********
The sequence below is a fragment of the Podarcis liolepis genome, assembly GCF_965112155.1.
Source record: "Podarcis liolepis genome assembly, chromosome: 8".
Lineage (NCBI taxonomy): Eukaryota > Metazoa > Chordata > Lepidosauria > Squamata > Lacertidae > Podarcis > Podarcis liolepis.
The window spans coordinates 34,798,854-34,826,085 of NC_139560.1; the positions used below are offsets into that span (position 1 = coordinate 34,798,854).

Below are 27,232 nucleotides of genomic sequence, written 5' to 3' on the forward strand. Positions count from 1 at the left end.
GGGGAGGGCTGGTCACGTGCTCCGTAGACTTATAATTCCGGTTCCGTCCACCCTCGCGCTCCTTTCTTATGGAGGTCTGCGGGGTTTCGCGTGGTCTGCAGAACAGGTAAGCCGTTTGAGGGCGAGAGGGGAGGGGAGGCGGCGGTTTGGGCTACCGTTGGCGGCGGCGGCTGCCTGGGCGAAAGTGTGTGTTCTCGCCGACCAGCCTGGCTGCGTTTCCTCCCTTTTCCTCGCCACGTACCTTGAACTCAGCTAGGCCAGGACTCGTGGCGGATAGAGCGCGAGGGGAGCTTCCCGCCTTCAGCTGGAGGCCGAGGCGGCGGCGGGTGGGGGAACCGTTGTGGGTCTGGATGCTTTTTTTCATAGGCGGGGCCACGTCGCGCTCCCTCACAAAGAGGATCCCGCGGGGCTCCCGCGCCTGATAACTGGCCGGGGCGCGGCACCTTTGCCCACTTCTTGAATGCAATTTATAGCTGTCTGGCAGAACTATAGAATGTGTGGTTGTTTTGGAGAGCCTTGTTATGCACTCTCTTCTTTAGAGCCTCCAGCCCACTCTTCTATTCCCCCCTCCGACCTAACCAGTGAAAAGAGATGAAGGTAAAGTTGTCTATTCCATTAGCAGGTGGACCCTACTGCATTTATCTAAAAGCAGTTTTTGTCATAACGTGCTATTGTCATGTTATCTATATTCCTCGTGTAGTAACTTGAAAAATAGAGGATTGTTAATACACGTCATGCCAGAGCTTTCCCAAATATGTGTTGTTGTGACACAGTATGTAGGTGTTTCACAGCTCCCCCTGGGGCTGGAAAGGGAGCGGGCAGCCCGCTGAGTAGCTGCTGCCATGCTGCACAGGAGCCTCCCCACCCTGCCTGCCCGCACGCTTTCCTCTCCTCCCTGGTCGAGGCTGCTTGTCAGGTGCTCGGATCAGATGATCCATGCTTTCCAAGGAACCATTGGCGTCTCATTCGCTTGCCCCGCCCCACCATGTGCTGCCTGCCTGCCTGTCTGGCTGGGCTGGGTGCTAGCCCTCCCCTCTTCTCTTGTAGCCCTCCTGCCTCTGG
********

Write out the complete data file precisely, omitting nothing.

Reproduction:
The sequence below is a fragment of the Podarcis liolepis genome, assembly GCF_965112155.1.
Source record: "Podarcis liolepis genome assembly, chromosome: 8".
Lineage (NCBI taxonomy): Eukaryota > Metazoa > Chordata > Lepidosauria > Squamata > Lacertidae > Podarcis > Podarcis liolepis.
The window spans coordinates 34,798,854-34,826,085 of NC_139560.1; the positions used below are offsets into that span (position 1 = coordinate 34,798,854).

Below are 27,232 nucleotides of genomic sequence, written 5' to 3' on the forward strand. Positions count from 1 at the left end.
GGGGAGGGCTGGTCACGTGCTCCGTAGACTTATAATTCCGGTTCCGTCCACCCTCGCGCTCCTTTCTTATGGAGGTCTGCGGGGTTTCGCGTGGTCTGCAGAACAGGTAAGCCGTTTGAGGGCGAGAGGGGAGGGGAGGCGGCGGTTTGGGCTACCGTTGGCGGCGGCGGCTGCCTGGGCGAAAGTGTGTGTTCTCGCCGACCAGCCTGGCTGCGTTTCCTCCCTTTTCCTCGCCACGTACCTTGAACTCAGCTAGGCCAGGACTCGTGGCGGATAGAGCGCGAGGGGAGCTTCCCGCCTTCAGCTGGAGGCCGAGGCGGCGGCGGGTGGGGGAACCGTTGTGGGTCTGGATGCTTTTTTTCATAGGCGGGGCCACGTCGCGCTCCCTCACAAAGAGGATCCCGCGGGGCTCCCGCGCCTGATAACTGGCCGGGGCGCGGCACCTTTGCCCACTTCTTGAATGCAATTTATAGCTGTCTGGCAGAACTATAGAATGTGTGGTTGTTTTGGAGAGCCTTGTTATGCACTCTCTTCTTTAGAGCCTCCAGCCCACTCTTCTATTCCCCCCTCCGACCTAACCAGTGAAAAGAGATGAAGGTAAAGTTGTCTATTCCATTAGCAGGTGGACCCTACTGCATTTATCTAAAAGCAGTTTTTGTCATAACGTGCTATTGTCATGTTATCTATATTCCTCGTGTAGTAACTTGAAAAATAGAGGATTGTTAATACACGTCATGCCAGAGCTTTCCCAAATATGTGTTGTTGTGACACAGTATGTAGGTGTTTCACAGCTCCCCCTGGGGCTGGAAAGGGAGCGGGCAGCCCGCTGAGTAGCTGCTGCCATGCTGCACAGGAGCCTCCCCACCCTGCCTGCCCGCACGCTTTCCTCTCCTCCCTGGTCGAGGCTGCTTGTCAGGTGCTCGGATCAGATGATCCATGCTTTCCAAGGAACCATTGGCGTCTCATTCGCTTGCCCCGCCCCACCATGTGCTGCCTGCCTGCCTGTCTGGCTGGGCTGGGTGCTAGCCCTCCCCTCTTCTCTTGTAGCCCTCCTGCCTCTGG